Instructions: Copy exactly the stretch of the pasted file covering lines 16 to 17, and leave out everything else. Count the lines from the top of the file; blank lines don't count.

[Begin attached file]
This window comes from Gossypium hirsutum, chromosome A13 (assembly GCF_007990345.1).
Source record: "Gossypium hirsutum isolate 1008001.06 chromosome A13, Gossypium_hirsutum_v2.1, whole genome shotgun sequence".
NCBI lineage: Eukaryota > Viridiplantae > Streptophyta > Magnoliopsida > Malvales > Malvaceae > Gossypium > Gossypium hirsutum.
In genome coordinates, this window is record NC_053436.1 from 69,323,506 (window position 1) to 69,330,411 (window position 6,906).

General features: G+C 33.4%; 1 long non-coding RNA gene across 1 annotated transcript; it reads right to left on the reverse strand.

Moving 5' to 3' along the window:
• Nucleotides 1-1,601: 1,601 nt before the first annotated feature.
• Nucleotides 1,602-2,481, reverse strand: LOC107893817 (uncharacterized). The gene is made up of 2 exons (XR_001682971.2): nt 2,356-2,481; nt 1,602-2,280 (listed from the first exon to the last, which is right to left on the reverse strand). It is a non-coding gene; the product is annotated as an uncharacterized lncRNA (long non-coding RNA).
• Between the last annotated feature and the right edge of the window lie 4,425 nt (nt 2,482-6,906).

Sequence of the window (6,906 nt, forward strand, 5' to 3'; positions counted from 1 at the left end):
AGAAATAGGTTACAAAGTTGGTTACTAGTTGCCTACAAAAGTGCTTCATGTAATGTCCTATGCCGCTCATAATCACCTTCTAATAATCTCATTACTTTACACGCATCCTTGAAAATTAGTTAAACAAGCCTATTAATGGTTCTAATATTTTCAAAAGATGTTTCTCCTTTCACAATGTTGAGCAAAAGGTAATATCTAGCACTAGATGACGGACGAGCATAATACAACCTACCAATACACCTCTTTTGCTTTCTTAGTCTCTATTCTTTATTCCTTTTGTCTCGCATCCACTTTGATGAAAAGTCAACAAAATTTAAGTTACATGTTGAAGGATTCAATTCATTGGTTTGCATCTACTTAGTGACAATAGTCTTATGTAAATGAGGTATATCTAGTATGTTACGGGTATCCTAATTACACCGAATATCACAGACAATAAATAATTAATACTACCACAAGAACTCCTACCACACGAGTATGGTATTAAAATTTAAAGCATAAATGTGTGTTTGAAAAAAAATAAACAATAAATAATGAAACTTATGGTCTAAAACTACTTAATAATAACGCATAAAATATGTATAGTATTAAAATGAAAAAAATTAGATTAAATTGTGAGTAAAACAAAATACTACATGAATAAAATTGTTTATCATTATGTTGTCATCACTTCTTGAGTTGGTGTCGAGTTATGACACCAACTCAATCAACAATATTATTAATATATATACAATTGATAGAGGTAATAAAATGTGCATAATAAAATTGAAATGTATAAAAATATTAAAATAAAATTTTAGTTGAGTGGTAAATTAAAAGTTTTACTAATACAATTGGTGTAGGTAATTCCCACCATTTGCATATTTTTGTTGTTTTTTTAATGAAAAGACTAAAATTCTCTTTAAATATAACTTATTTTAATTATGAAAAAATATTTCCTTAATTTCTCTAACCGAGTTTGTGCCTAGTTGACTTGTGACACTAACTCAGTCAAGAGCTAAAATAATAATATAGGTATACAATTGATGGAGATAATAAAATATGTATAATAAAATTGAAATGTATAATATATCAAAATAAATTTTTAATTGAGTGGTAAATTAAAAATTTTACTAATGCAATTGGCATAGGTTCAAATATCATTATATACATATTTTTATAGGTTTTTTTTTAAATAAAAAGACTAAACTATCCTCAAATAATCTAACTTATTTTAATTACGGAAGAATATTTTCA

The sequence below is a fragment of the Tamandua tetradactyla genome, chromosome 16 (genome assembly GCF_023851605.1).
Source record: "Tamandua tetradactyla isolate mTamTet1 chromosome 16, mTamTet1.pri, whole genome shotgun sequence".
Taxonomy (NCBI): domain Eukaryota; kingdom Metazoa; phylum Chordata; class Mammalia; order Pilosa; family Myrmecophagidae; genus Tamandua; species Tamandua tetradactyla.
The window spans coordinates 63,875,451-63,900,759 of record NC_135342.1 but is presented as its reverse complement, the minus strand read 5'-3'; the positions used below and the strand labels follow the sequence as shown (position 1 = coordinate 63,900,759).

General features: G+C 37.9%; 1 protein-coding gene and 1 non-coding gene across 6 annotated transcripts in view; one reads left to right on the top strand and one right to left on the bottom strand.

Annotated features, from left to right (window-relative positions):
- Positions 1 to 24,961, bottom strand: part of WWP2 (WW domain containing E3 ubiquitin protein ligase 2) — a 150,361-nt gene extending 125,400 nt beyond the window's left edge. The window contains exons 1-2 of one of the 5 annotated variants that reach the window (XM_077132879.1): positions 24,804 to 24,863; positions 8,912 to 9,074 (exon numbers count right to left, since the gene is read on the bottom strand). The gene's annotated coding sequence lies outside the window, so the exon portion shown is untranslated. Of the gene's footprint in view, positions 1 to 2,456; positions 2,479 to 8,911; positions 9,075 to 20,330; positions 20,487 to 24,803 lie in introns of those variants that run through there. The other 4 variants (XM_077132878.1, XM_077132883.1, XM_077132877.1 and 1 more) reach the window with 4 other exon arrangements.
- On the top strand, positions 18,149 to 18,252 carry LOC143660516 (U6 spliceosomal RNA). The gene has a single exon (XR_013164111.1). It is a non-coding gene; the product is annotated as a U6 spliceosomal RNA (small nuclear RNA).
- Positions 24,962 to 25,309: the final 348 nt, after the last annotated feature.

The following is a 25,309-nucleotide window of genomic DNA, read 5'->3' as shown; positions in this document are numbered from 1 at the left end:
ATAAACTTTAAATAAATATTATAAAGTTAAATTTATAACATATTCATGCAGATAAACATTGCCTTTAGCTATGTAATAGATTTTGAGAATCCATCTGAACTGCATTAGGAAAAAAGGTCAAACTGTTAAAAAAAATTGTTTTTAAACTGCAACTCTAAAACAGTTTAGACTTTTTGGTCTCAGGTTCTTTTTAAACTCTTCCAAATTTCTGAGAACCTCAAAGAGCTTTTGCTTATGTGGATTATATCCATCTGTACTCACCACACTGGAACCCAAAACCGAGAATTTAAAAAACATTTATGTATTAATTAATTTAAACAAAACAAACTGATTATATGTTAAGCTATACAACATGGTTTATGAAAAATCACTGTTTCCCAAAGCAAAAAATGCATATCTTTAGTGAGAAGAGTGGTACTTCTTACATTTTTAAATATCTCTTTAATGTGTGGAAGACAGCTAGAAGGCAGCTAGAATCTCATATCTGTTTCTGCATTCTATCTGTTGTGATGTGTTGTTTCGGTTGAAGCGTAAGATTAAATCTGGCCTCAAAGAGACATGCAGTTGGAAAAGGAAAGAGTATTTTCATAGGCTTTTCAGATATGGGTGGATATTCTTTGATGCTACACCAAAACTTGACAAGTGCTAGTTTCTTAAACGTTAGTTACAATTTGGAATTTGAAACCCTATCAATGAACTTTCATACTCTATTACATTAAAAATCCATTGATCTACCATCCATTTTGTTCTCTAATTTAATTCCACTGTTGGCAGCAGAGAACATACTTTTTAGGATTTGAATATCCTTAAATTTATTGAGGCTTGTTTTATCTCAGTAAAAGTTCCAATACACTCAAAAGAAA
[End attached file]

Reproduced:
General features: G+C 37.9%; 1 protein-coding gene and 1 non-coding gene across 6 annotated transcripts in view; one reads left to right on the top strand and one right to left on the bottom strand.

Annotated features, from left to right (window-relative positions):